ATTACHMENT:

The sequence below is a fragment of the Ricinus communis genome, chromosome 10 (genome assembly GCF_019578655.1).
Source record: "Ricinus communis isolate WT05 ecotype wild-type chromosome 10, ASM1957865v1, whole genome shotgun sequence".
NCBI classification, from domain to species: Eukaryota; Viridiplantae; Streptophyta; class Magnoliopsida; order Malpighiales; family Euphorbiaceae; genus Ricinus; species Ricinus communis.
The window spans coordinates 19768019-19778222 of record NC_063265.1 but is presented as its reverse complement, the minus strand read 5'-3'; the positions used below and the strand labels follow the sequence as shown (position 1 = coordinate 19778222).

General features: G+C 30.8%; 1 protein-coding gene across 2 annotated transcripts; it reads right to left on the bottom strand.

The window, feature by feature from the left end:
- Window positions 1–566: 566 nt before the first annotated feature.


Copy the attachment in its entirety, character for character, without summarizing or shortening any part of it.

The sequence below is a fragment of the Ricinus communis genome, chromosome 10 (genome assembly GCF_019578655.1).
Source record: "Ricinus communis isolate WT05 ecotype wild-type chromosome 10, ASM1957865v1, whole genome shotgun sequence".
NCBI classification, from domain to species: Eukaryota; Viridiplantae; Streptophyta; class Magnoliopsida; order Malpighiales; family Euphorbiaceae; genus Ricinus; species Ricinus communis.
The window spans coordinates 19768019-19778222 of record NC_063265.1 but is presented as its reverse complement, the minus strand read 5'-3'; the positions used below and the strand labels follow the sequence as shown (position 1 = coordinate 19778222).

General features: G+C 30.8%; 1 protein-coding gene across 2 annotated transcripts; it reads right to left on the bottom strand.

The window, feature by feature from the left end:
- Window positions 1–566: 566 nt before the first annotated feature.